Memory is form and content in To the Moon: an aesthetic mode and a thematic. The role-playing adventure game format, 16-bit graphics, and references to objects like Animorphs situate the game in a 90s visual and cultural tradition.
Memory is thematized in the plot and gameplay. Dr. Rosalene and Dr. Watts of the Sigmund Memory Agency have been tasked with fulfilling a dying man’s last wish of going to the moon. To do so, they must hook up a machine to his and their brains to move through his memories. They move further and further back into his past by moving through the physical space of each memory, gathering memory links, and stumbling upon crucial “mementos” that have the power to propel them further backwards. In order to achieve John’s wish, they must plant the seeds of the desire earlier on in his life, i.e., artificially implant the desire in his memories such that he can make it happen for himself.
The narrative architecture (Henry Jenkins 2004) of To the Moon (2011) has connections with that of a game we played earlier, Gone Home: A Story Expl0ration Game (2013). In Gone Home, the player must move through the physical space of their avatar, Katie Greenbriar’s, house, touching objects that trigger an embedded narrative (in the form of Katie’s sister, Sam’s, diary entries written to explain a story to Katie). In both games, the player moves through time and space to uncover an embedded narrative, and the objects laid out in space intersect with the passing of time in ways specific to each game’s story.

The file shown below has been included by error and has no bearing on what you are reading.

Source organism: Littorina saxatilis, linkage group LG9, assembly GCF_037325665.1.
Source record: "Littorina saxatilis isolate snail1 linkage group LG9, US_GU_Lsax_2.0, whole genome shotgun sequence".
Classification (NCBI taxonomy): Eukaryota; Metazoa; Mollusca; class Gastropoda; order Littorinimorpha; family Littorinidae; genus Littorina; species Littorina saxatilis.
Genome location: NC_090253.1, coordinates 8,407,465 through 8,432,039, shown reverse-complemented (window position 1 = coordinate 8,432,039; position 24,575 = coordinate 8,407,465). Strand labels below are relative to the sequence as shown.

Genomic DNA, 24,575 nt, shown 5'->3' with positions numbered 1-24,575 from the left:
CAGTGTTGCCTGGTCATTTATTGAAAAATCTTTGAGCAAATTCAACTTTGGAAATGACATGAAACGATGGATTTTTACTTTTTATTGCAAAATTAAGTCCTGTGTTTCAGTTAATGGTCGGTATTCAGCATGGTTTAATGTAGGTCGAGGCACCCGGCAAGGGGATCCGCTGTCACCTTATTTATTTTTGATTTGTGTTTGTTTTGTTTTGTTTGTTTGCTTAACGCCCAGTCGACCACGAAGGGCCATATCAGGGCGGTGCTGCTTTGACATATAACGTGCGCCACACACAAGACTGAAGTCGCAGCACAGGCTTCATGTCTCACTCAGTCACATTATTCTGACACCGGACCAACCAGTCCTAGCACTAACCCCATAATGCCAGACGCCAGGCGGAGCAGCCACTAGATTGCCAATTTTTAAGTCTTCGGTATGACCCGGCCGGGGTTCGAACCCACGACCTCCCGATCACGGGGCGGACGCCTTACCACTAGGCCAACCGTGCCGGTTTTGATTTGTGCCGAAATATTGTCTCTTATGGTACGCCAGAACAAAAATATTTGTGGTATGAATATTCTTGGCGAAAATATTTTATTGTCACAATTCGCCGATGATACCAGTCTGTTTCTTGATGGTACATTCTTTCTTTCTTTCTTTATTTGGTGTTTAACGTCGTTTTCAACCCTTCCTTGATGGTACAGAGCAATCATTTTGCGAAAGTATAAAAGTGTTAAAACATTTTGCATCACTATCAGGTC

In To the Moon, Rosalene and Watts move around John’s memory space to gather the memory links necessary to be able to break through and activate the mementos that propel the doctors further back into the past. Like the mundane household objects Katie picks up in her house that trigger her sister Sam’s diary entries, the doctors click on objects in the memory space that connect “diagetically” to bits of the story. In To the Moon, objects are also responsible for propelling the plot forward and moving the doctors through John’s memory timeline backward. While clicking through the various objects and interactions, the player stumbles upon the key “memento” embedded in each level that can only be fully activated once she has collected all the “memory links.” To gather the 5 memory links necessary per level, the player as the doctors can click on a person and trigger a conversation, or pick up a book or look at a painting. The memento, from a backpack to a stuffed platypus to a soccer ball, is the most important and powerful object in any given memory that has the power to move the doctors to move backwards to the next memory. The memento is the important object in each level precisely because it is the most significant object to John. To utilize the memento, the doctors must collect the 5 necessary memory links per level, represented as colorful balls at the bottom of the screen, then use the colorful balls to shatter each memento. Once it is shattered, the doctors can then “prepare” the memento by doing a simple puzzle, and then “activate” it to move to the next memory. In this way, space and time and story are connected through To the Moon’s narrative architecture.